Elsewhere, the episode cleverly juxtaposes the stakes of Philip’s and Elizabeth’s operations by crosscutting between Elizabeth sneaking her way into the State Department cafeteria and Philip “bumping into” a longtime client who has defected to another travel agency. Same skill set, different applications. We don’t know yet how far Philip will go in poking into Elizabeth’s affairs, but he does make a gentle inquiry about her well-being and she offers up her concern over Paige getting a name wrong. There’s a fine line between being a supportive husband and merely playing the role, and it’s not clear yet where Philip is going to land.
Hammers and sickles
• A thought about Stan, in relation to the Jennings: He can incentivize cooperation, but he doesn’t have the same freedom to terminate relationships when they don’t work out. Sofia Kovalenko, for example, has been a difficult contact from the start, with a tendency to spill secrets to those who get close to her. Stan and Dennis were fortunate that Sofia’s once-fiancé/now-husband/soon-to-be-ex Gennadi turned out to be enormously helpful as a courier between the U.S. and Russia, but there were no guarantees. Now that their marriage is falling apart and another man is privy to Sofia’s secrets, the danger has been renewed. There’s just not much Stan can do about it, other than hope for the best.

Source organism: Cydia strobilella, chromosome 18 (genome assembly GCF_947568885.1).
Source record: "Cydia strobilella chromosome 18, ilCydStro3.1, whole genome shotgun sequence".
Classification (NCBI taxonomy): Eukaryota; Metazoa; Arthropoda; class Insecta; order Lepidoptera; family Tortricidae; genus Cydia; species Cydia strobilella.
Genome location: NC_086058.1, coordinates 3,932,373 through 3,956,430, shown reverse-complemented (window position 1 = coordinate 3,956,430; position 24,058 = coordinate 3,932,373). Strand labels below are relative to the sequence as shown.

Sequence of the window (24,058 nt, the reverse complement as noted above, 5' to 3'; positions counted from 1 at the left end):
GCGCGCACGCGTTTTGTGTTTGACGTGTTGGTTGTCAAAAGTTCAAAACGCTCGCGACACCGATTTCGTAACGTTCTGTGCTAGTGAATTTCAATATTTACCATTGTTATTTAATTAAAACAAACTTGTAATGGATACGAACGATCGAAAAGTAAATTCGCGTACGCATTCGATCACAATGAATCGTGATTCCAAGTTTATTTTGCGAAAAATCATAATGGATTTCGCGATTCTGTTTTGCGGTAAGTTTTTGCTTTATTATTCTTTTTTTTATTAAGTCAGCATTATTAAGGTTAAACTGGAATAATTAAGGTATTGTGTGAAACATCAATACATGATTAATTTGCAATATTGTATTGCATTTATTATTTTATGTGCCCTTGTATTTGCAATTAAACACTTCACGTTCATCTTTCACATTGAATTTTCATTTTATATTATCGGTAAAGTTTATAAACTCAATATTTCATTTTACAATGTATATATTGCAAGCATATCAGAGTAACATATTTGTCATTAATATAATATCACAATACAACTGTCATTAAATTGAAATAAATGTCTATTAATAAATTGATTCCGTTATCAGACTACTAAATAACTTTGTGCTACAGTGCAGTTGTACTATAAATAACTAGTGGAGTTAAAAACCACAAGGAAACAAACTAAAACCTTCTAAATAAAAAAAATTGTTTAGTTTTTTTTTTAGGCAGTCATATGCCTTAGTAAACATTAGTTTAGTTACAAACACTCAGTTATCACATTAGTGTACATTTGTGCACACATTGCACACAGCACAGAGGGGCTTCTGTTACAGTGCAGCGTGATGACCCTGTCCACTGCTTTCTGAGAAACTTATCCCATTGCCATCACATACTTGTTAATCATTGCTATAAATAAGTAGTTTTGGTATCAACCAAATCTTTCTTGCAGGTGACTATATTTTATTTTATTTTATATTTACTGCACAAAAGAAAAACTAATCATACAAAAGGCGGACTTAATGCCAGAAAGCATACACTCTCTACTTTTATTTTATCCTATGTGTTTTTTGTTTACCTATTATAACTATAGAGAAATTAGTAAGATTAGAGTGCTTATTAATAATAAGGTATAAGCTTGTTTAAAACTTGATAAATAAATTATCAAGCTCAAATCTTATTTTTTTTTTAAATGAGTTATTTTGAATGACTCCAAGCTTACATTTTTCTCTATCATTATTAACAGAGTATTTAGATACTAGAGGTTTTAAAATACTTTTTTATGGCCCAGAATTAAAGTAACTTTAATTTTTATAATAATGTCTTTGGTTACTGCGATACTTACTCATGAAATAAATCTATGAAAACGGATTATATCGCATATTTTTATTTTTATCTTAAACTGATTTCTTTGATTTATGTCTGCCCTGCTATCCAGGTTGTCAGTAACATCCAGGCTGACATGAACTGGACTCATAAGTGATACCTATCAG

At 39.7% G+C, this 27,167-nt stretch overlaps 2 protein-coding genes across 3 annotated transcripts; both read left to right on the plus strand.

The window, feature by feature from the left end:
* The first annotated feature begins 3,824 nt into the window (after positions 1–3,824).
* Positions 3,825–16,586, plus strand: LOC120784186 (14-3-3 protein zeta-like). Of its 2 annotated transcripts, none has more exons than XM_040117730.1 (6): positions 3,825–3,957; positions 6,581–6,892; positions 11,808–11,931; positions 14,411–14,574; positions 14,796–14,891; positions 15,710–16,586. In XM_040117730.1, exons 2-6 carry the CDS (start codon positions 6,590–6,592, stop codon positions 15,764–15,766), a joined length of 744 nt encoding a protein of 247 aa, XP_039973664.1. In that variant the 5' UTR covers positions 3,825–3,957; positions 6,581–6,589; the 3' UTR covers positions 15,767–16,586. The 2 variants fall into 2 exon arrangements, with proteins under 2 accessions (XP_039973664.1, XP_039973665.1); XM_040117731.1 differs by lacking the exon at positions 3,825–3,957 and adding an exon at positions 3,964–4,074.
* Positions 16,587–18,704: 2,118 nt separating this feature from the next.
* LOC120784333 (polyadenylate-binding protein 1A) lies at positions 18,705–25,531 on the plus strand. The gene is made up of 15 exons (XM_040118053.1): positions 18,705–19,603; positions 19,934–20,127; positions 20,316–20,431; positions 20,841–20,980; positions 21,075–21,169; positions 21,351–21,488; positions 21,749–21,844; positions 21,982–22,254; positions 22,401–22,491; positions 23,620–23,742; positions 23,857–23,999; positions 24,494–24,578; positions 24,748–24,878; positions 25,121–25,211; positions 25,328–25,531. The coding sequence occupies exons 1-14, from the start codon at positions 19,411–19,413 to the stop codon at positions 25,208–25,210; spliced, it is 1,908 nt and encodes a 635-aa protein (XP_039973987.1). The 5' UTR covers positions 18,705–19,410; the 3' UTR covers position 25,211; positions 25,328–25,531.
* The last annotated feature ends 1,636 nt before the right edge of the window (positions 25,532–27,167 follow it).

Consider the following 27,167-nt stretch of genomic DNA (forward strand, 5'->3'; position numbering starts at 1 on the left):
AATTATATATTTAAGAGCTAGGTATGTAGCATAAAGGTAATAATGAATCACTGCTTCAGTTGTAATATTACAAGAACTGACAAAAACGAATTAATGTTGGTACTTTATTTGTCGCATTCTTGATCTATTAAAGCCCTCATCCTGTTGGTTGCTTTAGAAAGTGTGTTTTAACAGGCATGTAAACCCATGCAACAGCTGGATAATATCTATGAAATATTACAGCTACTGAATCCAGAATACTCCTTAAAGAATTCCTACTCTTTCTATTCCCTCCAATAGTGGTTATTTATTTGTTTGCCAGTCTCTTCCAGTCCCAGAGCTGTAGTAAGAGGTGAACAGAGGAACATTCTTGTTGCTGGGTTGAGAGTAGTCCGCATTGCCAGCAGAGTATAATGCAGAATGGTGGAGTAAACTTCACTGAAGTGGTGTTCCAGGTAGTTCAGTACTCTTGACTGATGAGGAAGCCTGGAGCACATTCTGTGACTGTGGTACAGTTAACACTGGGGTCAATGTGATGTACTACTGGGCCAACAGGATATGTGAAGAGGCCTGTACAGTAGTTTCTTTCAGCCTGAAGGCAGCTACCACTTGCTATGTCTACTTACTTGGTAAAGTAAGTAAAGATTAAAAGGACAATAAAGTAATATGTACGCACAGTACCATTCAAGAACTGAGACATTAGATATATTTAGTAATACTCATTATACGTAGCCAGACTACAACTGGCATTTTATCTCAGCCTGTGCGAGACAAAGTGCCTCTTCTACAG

• Elizabeth volunteering to help Glenn Haskard’s wife commit suicide is an act of compassion that achieves greater access and trust from him ahead of the summit. Despite Elizabeth’s questionable bedside manner — she can’t hide her contempt for art (“I don’t know why people spend their life doing that”) and her disapproval about off-schedule pain relief — she seems genuinely affected by the situation. Erica Haskard is tough, and she’s forcing Elizabeth to confront inner feelings that she’s more comfortable denying.
• After packing the soundtrack with eclectic pop music last week, the show only has one non-classical music cue, but it’s a doozy: Talking Heads’ “Slippery People” is used over a tense delivery sequence in an airport restroom. And since that song appears in Stop Making Sense, the greatest concert film ever made, that’s a good excuse to check out the clip.